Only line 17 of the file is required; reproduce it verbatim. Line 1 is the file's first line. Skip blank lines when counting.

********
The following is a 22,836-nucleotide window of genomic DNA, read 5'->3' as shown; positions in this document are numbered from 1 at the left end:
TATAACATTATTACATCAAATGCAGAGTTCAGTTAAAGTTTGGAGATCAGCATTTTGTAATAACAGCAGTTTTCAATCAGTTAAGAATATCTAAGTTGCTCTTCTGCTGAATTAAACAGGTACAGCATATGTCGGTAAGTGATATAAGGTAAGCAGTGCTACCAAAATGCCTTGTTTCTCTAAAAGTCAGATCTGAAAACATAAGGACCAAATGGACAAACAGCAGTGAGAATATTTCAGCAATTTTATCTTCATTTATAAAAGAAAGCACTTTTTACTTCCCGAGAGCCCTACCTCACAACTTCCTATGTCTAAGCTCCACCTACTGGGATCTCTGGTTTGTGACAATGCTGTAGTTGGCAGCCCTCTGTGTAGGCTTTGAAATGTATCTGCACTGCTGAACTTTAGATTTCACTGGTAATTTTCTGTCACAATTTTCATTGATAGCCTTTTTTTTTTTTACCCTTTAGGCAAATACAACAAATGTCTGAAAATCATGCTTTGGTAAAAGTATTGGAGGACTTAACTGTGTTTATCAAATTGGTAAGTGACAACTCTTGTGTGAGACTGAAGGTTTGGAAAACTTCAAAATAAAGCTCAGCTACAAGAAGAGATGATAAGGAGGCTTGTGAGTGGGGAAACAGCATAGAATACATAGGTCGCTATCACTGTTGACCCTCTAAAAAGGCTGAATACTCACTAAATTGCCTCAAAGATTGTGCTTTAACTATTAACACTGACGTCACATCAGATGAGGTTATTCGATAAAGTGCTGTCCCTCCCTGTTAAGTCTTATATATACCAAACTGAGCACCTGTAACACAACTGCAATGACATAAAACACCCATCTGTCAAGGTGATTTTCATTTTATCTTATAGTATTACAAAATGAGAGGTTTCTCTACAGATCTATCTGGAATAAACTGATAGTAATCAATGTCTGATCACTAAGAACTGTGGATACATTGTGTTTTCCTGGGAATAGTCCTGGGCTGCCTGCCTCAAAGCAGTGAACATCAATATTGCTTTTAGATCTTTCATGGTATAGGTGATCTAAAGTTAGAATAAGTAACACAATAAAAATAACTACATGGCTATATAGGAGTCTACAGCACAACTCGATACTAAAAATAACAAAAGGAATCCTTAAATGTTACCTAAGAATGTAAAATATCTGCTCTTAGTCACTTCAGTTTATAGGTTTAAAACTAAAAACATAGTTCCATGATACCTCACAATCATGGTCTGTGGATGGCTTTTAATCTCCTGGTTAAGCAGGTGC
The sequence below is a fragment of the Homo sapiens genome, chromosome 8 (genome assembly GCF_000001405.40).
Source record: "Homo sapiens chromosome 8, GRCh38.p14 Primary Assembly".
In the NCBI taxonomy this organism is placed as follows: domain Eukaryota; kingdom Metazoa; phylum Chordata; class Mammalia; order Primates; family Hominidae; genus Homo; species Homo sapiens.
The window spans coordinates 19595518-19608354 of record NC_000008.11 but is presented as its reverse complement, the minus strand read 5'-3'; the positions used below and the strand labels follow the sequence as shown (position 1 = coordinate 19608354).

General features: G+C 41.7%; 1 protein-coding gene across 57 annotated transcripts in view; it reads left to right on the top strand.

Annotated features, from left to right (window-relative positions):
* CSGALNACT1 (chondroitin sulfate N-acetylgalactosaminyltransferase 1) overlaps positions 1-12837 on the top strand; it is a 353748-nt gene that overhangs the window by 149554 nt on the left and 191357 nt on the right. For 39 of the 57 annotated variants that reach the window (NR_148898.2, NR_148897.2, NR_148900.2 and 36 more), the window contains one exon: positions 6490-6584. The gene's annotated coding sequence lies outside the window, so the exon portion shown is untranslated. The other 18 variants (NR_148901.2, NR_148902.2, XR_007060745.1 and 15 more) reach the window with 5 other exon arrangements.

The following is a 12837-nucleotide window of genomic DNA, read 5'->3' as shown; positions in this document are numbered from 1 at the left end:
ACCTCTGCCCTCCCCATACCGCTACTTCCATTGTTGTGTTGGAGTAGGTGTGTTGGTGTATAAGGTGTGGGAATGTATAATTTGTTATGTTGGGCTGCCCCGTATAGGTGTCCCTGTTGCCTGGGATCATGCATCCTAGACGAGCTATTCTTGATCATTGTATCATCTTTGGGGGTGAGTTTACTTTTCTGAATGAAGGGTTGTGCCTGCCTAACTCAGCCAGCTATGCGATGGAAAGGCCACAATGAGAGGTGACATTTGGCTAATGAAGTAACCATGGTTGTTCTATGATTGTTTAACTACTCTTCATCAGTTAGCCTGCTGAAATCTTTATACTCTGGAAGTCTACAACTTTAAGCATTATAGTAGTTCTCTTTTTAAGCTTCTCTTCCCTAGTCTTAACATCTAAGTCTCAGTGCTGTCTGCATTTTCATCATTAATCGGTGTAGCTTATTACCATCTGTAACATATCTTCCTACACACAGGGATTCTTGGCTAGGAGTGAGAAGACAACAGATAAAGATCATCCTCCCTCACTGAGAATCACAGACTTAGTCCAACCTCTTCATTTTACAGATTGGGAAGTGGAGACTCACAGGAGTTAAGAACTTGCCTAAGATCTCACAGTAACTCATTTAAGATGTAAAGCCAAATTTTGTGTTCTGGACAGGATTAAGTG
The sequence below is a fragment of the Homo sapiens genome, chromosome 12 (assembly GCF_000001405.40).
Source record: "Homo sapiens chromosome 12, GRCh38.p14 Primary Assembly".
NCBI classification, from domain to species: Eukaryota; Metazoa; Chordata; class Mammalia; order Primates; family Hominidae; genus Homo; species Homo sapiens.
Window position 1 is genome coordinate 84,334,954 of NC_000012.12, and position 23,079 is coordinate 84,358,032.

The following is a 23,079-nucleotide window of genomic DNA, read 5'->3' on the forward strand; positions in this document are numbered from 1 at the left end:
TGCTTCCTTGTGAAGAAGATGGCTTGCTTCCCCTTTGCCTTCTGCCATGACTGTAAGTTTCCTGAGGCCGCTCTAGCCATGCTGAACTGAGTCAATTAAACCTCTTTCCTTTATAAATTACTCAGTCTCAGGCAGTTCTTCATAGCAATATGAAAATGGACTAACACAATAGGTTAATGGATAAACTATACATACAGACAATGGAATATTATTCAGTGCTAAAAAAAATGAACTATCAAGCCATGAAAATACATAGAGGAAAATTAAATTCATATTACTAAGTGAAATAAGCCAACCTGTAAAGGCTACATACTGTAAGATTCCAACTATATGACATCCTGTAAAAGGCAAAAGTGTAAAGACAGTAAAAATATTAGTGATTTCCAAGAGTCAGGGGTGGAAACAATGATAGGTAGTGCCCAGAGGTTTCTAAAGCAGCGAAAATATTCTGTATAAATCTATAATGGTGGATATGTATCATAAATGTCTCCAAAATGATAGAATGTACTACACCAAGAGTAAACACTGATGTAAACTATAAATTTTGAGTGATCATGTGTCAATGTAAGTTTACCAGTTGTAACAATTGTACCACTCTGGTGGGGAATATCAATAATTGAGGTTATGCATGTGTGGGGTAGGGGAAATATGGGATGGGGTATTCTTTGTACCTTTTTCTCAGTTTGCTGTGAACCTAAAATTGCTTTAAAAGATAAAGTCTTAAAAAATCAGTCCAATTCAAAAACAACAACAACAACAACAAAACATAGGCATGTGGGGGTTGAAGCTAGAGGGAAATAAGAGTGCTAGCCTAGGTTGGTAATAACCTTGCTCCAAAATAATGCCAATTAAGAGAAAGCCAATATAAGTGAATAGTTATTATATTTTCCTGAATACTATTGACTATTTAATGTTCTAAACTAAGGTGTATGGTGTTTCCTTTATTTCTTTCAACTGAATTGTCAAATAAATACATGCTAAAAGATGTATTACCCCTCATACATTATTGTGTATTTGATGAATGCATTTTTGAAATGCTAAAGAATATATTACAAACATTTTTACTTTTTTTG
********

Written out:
TGCTTCCTTGTGAAGAAGATGGCTTGCTTCCCCTTTGCCTTCTGCCATGACTGTAAGTTTCCTGAGGCCGCTCTAGCCATGCTGAACTGAGTCAATTAAACCTCTTTCCTTTATAAATTACTCAGTCTCAGGCAGTTCTTCATAGCAATATGAAAATGGACTAACACAATAGGTTAATGGATAAACTATACATACAGACAATGGAATATTATTCAGTGCTAAAAAAAATGAACTATCAAGCCATGAAAATACATAGAGGAAAATTAAATTCATATTACTAAGTGAAATAAGCCAACCTGTAAAGGCTACATACTGTAAGATTCCAACTATATGACATCCTGTAAAAGGCAAAAGTGTAAAGACAGTAAAAATATTAGTGATTTCCAAGAGTCAGGGGTGGAAACAATGATAGGTAGTGCCCAGAGGTTTCTAAAGCAGCGAAAATATTCTGTATAAATCTATAATGGTGGATATGTATCATAAATGTCTCCAAAATGATAGAATGTACTACACCAAGAGTAAACACTGATGTAAACTATAAATTTTGAGTGATCATGTGTCAATGTAAGTTTACCAGTTGTAACAATTGTACCACTCTGGTGGGGAATATCAATAATTGAGGTTATGCATGTGTGGGGTAGGGGAAATATGGGATGGGGTATTCTTTGTACCTTTTTCTCAGTTTGCTGTGAACCTAAAATTGCTTTAAAAGATAAAGTCTTAAAAAATCAGTCCAATTCAAAAACAACAACAACAACAACAAAACATAGGCATGTGGGGGTTGAAGCTAGAGGGAAATAAGAGTGCTAGCCTAGGTTGGTAATAACCTTGCTCCAAAATAATGCCAATTAAGAGAAAGCCAATATAAGTGAATAGTTATTATATTTTCCTGAATACTATTGACTATTTAATGTTCTAAACTAAGGTGTATGGTGTTTCCTTTATTTCTTTCAACTGAATTGTCAAATAAATACATGCTAAAAGATGTATTACCCCTCATACATTATTGTGTATTTGATGAATGCATTTTTGAAATGCTAAAGAATATATTACAAACATTTTTACTTTTTTTG